The traditional PC is in decline. Sales of PCs fell by 14% in the first quarter of the year, the worst drop on record. As sales have declined, PC-related stocks have struggled.
Increasingly, consumers are opting for mobile devices over traditional PCs, while business users are finding that their existing devices are still more than capable of handling the necessary software tasks.
But even if you think the death of the PC has been greatly exaggerated, there’s one PC-related industry that seems to be in trouble no matter what.
Jim Chanos thinks PCs are going away
Short seller Jim Chanos is famed for betting against Enron ahead of its demise. In recent years, he’s shifted to PC-related names, going bearish on both Dell Inc. (NASDAQ:DELL) and Hewlett-Packard Company (NYSE:HPQ) prior to their shares collapsing in the second half of 2012.
Now, Chanos thinks you should sell your hard drive stocks. Specifically, you should absolutely dump Seagate Technology PLC (NASDAQ:STX) and probably Western Digital Corp. (NASDAQ:WDC), too.
Chanos seems to agree with Apple Inc. (NASDAQ:AAPL) when it comes to the future of computing — that is to say, mobile devices will replace most PCs. There’s plenty of reason to doubt this — PCs are still needed for heavy duty work — but even if you do, it’s hard to argue against the decline of hard drives.
The death of the hard drive
Someone shopping for a new PC will find that many of them lack hard drives. Cheaper laptops still offer 500GB hard drives, but at the high end, laptops sporting hard drives are hard to find — most have been replaced entirely by solid state drives.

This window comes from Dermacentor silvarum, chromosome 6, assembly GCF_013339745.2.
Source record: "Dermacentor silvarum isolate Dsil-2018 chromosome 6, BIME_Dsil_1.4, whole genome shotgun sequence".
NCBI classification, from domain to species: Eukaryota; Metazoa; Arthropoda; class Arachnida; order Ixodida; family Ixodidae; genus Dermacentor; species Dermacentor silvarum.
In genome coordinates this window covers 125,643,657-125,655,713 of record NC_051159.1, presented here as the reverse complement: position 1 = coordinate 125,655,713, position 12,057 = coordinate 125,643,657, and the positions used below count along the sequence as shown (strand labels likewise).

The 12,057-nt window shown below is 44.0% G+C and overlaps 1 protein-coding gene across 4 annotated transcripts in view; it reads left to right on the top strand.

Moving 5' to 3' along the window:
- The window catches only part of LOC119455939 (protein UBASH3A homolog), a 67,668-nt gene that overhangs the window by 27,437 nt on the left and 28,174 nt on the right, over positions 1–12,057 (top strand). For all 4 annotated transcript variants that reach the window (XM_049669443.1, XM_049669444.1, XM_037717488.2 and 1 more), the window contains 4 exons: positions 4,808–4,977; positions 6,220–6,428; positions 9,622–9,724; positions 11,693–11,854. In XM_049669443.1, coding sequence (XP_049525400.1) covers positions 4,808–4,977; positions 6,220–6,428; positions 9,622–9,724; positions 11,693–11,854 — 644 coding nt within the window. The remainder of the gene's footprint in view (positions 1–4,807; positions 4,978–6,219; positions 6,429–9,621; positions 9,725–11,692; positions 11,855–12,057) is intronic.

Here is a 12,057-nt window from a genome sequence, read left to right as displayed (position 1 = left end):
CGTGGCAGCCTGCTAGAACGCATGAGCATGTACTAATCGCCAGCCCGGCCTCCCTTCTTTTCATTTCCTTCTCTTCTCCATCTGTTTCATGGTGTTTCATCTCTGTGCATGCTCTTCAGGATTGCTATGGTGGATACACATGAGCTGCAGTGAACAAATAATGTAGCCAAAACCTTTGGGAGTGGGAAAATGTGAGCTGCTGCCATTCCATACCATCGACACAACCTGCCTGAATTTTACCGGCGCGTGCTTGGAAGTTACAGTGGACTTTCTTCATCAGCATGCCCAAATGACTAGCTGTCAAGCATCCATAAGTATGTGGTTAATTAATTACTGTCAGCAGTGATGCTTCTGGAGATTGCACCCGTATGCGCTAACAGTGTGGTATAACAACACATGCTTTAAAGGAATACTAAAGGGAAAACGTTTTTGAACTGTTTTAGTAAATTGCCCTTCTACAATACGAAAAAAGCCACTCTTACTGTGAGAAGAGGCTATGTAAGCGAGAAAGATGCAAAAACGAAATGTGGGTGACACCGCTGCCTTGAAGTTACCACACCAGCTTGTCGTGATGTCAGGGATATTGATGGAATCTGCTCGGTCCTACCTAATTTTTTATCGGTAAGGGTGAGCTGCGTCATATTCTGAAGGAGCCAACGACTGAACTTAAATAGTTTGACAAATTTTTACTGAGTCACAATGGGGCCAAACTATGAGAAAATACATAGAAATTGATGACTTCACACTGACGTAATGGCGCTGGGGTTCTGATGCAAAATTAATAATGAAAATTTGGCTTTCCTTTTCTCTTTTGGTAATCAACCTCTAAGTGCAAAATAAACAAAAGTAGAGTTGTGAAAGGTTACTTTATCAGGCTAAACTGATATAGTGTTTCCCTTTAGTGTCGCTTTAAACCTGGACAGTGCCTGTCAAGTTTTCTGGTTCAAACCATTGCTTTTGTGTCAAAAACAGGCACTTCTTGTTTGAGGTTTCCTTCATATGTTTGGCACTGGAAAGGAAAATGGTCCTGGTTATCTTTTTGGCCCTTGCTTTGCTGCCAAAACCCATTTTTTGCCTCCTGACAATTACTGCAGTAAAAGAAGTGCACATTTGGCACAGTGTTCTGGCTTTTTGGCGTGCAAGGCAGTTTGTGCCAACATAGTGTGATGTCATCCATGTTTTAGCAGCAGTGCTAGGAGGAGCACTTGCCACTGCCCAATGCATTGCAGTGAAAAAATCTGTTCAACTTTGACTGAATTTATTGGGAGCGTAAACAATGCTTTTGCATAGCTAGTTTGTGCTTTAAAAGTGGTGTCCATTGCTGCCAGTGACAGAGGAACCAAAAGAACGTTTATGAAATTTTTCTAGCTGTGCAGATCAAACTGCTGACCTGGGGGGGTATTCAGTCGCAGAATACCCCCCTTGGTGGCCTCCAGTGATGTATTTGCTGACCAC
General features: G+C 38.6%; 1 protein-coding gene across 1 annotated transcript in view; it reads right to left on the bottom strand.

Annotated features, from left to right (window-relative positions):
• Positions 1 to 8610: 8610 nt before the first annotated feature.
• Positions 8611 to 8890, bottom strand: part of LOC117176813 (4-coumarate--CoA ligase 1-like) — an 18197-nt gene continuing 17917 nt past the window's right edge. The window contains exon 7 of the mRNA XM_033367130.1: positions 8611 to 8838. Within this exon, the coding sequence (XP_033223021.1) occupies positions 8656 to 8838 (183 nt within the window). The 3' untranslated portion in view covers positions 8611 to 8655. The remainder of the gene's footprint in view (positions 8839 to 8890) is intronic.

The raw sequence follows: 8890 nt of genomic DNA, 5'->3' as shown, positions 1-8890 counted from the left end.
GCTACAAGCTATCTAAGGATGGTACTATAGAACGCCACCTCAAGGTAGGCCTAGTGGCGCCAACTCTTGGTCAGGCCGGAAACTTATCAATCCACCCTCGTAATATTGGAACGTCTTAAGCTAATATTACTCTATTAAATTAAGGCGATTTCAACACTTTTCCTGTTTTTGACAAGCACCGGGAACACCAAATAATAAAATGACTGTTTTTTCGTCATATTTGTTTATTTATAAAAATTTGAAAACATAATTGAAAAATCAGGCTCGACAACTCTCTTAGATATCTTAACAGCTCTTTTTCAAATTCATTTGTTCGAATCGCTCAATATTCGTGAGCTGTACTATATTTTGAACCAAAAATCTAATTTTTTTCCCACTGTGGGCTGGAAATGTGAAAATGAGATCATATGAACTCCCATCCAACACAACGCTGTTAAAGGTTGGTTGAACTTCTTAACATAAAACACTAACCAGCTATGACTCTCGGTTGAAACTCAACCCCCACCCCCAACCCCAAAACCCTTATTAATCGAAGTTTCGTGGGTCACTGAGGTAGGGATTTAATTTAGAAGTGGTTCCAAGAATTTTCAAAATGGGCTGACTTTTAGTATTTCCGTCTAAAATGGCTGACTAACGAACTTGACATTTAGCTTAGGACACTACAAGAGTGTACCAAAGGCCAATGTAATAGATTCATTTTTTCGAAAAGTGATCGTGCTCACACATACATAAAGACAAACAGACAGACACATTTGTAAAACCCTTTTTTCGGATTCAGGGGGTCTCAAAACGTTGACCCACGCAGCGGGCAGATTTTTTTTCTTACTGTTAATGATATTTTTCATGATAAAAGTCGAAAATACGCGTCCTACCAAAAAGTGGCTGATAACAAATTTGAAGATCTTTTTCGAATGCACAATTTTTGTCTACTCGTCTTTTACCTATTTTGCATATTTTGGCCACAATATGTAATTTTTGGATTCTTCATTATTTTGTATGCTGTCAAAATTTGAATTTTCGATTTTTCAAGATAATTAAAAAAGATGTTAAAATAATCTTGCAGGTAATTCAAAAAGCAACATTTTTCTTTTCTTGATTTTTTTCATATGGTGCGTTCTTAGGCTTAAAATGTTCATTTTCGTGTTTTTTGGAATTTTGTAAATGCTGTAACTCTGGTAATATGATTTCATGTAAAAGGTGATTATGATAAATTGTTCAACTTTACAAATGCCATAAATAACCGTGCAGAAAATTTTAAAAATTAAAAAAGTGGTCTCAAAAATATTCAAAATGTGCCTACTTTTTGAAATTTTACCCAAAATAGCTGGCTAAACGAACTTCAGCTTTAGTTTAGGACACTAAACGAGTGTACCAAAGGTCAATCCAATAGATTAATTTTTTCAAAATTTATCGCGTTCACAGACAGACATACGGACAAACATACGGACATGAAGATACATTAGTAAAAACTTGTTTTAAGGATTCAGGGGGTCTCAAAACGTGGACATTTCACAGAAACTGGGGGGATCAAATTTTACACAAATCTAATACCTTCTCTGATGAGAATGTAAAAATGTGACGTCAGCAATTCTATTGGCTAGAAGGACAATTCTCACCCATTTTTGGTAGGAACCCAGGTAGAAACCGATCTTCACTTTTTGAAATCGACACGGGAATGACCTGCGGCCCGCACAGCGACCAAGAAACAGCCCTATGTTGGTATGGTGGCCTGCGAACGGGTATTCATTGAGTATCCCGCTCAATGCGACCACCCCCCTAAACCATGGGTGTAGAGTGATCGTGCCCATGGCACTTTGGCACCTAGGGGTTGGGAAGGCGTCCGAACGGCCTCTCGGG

For the same amount of money, solid state drives offer significantly less storage capacity, but boast much greater speeds. A computer equipped with a solid state drive and Windows 8 can boot up literally in a matter of seconds.
Both Seagate Technology PLC (NASDAQ:STX) and Western Digital Corp. (NASDAQ:WDC) have largely stayed out of the consumer solid state market. Seagate unveiled its first solid state drive for the consumer market only days ago, while Western Digital is sticking with hybrid drives. Overall, both companies have little exposure; the market is largely dominated by SanDisk, OCZ and Samsung.
There’s also the growing trend of cloud storage and, in the long run, cloud computing. Right now, anyone can get several gigabytes worth of cloud storage for free. Dropbox, Google Inc (NASDAQ:GOOG) (Google Docs) and Microsoft Corporation (NASDAQ:MSFT) (Skydrive) all offer free storage, and more is available to those willing to pay a monthly fee.
For every gigabyte of cloud storage a user has, that’s potentially one less gigabyte of local storage they need.
Then, there’s the trend of cloud computing. For example, I’m writing this piece using Google Inc (NASDAQ:GOOG) Docs, which is a program stored entirely on Google’s servers — it takes up no storage space on my hard drive. In time, more applications will likely adopt this model, meaning that increasingly users will find themselves needing less and less hard drive space for their applications.
The same can be said for media files. Years ago, a user may have needed to keep their music and movie files stored locally. But now, services like Netflix, Inc. (NASDAQ:NFLX) and Spotify mean that more users are increasingly streaming their media over the Internet rather than keeping it on their hard drive.
Obviously, hard drives will still have their place in servers for many years to come. But the server/client relationship is inherently more efficient and requires less total storage — a movie streamed from Netflix, Inc. (NASDAQ:NFLX)’s servers to millions of customers is more efficient than each of those million having a copy of the film on their own, individual hard drives.
Seagate’s accounting issues
Chanos hates Seagate Technology PLC (NASDAQ:STX) more than Western Digital Corp. (NASDAQ:WDC), according to Business Insider. While both companies are facing secular headwinds (the death of the industry), Seagate Technology PLC (NASDAQ:STX) is exhibiting a number of particularly grim characteristics.